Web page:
Staffan wanted me to title this post with a reference to the land of the Ewoks, since those scenes from Star Wars were filmed in redwood forests. He even suggested that the post, or part of it at least, be written in Yoda-speak. Agree with this I do not. Take a very long time it would. Exhaust both writer and reader it would. Continue this way I will not.

I think it may have been the ranger at the visitor center who mentioned how easy it is to lose perspective as you walk among these giant trees. When every tree is just a little taller and broader than the one before it, you can start to forget what size “normal” trees are. Somehow the extraordinary becomes ordinary. One remedy for this is tree hugging. Stretching yourself across the base of a giant redwood is a good way to remind yourself that these trees are b-i-g. It can also give some perspective not just on the size of the trees, but on the size of the people beside them. Someone walking past us in the forest commented, “I don’t know what you folks’ religious persuasions are, but all this makes me feel really small.” It wasn’t clear just what faith perspective he was expressing in that statement, and he turned and walked on without leaving time for a response, but it brought to mind the words of the psalmist, “What is man that you are mindful of him…”

The first of us to hug a tree

Then the rest of us took a turn

Can’t believe how little she looks next to that tree!

Still hard to understand just how big and old these trees are!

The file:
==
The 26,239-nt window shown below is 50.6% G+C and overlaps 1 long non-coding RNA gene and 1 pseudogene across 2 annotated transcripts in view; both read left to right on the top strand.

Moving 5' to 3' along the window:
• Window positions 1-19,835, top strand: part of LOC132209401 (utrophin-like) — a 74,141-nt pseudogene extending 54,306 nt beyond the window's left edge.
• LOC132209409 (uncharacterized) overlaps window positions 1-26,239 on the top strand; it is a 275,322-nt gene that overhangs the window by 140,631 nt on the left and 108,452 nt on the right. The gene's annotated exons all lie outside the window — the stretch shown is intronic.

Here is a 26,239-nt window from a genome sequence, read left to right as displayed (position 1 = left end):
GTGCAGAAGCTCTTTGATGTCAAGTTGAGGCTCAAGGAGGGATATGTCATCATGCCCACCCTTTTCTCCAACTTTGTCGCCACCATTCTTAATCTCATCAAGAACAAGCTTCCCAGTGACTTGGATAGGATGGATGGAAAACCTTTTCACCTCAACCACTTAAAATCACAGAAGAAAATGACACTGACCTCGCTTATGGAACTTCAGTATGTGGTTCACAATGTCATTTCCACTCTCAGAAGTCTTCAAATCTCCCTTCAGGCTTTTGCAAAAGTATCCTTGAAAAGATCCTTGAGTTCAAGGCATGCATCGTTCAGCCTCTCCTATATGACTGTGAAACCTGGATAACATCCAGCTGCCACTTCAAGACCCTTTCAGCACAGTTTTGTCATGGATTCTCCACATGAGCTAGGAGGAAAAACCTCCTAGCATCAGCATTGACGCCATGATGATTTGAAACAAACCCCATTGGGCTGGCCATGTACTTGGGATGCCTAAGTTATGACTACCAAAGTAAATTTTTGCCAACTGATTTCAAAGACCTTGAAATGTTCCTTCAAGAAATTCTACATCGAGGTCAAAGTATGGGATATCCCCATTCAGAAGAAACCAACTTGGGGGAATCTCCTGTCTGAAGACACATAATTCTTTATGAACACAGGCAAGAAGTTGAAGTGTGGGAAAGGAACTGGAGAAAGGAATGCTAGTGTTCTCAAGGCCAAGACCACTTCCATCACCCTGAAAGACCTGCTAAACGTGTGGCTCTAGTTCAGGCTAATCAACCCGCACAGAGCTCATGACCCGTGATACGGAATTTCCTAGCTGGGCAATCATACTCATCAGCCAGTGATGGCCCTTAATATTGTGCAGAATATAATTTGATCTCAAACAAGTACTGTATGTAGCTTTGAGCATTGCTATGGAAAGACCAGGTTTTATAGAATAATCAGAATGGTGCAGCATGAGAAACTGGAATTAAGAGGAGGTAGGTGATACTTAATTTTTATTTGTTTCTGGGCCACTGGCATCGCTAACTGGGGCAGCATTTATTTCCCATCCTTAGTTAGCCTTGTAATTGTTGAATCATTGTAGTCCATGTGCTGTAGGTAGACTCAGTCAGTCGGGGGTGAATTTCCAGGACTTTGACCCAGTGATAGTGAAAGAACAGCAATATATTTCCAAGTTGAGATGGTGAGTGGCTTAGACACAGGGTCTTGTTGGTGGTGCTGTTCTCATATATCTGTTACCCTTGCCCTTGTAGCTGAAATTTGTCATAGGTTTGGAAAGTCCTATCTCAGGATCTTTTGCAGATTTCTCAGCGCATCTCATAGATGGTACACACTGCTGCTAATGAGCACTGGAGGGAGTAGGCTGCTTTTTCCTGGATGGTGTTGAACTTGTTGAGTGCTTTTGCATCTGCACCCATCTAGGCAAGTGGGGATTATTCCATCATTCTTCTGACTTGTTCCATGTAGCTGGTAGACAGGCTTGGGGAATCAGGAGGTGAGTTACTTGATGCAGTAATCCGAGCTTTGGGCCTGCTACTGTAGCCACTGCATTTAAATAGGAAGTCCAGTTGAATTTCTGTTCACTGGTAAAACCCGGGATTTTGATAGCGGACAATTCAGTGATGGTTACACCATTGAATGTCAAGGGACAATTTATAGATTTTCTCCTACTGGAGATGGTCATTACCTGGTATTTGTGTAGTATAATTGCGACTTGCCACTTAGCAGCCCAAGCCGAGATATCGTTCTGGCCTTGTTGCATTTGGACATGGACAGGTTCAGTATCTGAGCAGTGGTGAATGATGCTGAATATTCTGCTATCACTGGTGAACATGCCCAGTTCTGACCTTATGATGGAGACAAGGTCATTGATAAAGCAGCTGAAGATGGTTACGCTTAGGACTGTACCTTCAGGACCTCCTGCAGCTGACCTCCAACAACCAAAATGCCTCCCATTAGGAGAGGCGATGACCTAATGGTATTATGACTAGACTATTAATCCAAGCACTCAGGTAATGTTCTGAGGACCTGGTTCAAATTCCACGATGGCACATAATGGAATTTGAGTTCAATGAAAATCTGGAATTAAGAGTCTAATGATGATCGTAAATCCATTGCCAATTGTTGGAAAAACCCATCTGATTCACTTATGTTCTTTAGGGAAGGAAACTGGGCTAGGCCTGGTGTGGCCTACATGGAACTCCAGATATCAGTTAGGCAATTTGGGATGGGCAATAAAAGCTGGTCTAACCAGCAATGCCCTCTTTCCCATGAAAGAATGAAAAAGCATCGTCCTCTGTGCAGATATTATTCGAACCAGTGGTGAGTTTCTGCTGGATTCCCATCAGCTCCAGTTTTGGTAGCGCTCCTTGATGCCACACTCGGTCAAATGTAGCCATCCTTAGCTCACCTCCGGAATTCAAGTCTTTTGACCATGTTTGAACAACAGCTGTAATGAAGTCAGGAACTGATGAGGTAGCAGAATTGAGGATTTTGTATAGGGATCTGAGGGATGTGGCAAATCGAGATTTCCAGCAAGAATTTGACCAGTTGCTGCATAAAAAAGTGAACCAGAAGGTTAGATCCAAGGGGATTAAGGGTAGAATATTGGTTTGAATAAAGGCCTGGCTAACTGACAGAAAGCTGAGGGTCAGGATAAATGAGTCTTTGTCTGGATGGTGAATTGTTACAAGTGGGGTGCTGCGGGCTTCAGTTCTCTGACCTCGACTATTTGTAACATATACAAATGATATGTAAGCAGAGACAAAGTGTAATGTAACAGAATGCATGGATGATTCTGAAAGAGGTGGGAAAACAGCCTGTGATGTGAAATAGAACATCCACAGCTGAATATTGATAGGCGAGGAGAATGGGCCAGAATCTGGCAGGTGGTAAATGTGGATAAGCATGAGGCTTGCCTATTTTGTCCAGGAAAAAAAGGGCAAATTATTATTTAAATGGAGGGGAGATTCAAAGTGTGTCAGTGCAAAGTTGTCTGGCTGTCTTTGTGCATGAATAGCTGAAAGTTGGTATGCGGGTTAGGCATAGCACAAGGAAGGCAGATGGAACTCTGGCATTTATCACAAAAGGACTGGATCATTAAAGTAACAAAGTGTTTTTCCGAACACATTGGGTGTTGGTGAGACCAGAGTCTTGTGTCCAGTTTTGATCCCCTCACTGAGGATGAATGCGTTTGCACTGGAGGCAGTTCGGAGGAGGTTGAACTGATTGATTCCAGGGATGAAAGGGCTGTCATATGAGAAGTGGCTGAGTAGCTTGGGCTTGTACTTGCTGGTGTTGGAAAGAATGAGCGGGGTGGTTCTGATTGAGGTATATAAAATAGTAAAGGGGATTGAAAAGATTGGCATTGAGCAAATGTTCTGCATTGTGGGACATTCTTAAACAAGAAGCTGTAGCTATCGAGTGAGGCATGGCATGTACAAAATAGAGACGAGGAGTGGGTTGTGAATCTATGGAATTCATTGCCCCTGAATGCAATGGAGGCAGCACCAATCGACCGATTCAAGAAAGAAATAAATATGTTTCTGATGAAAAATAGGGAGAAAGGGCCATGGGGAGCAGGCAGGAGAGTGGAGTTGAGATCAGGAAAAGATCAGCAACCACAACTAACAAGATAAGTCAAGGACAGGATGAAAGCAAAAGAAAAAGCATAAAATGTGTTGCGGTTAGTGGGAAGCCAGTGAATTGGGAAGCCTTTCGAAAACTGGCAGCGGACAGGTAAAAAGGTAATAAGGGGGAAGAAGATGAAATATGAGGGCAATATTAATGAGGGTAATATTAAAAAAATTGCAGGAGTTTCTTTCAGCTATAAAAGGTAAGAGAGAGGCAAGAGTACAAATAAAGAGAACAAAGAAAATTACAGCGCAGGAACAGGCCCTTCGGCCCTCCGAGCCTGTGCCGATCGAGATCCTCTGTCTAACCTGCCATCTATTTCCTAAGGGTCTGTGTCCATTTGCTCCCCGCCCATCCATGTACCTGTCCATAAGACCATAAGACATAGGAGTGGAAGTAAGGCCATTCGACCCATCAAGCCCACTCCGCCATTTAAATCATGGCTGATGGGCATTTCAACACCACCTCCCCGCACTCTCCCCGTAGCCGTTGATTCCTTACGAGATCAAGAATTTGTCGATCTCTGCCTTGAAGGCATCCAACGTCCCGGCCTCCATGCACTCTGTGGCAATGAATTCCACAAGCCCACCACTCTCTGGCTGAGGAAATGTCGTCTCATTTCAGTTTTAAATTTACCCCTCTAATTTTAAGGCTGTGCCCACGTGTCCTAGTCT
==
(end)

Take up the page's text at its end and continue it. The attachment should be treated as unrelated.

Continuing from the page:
Family photo

But our kids are not nearly this contemplative of their surroundings, and we were once again reminded that nature builds the best playgrounds. One of the great joys of this trip has been to watch them, particularly Emelie, explore and discover all of these different, amazing and unusual natural environments. Seeing them through her eyes too adds another dimension and usually deepens the experience for us.

This one we could climb in!

All 3 of us fit in there!

This one she could climb through…

… and this one she could climb on!

When she ran in the ferns we couldn’t even see her! Here I am!

The redwood forests have also produced some places for the grown-ups to play a little. No visit to the redwoods would be complete without visiting the drive-through tree. Today it would be illegal to do this kind of damage to a redwood, and the few drive-through trees that are available are all outside of the national and state park boundaries. But those that already exist are allowed to continue to operate. And it is definitely an experience. We decided to visit the drive-through tree on our way south and away from the main redwood area. It fit best with our driving route, but it also meant that we had the trailer with us. We asked at the entrance if we were allowed to drive through with the trailer or if we needed to unhitch it first. His response was basically that we could drive it through as long as we didn’t get it stuck.

If I was driving, I would have been nervous enough about taking the minivan through. I would never have dared take the trailer through. But Staffan is a much more experienced and confident driver, especially when it comes to bigger vehicles, and he was sure it would be fine. If the side mirrors of the van fit, the trailer will fit. So I got a little nervous when the mirror on my side bumped a little and folded in, which impaired his view of the trailer. It just so happens that that window isn’t working, so I couldn’t put it down to flip the mirror back out, and there was certainly no way to open the door in there. But through we went. We gathered a little crowd of spectators, all of whom were expecting that the trailer would get stuck. But it didn’t. It fit exactly. As soon as the front of the van had passed through the tree, I jumped out with the camera to document the rest.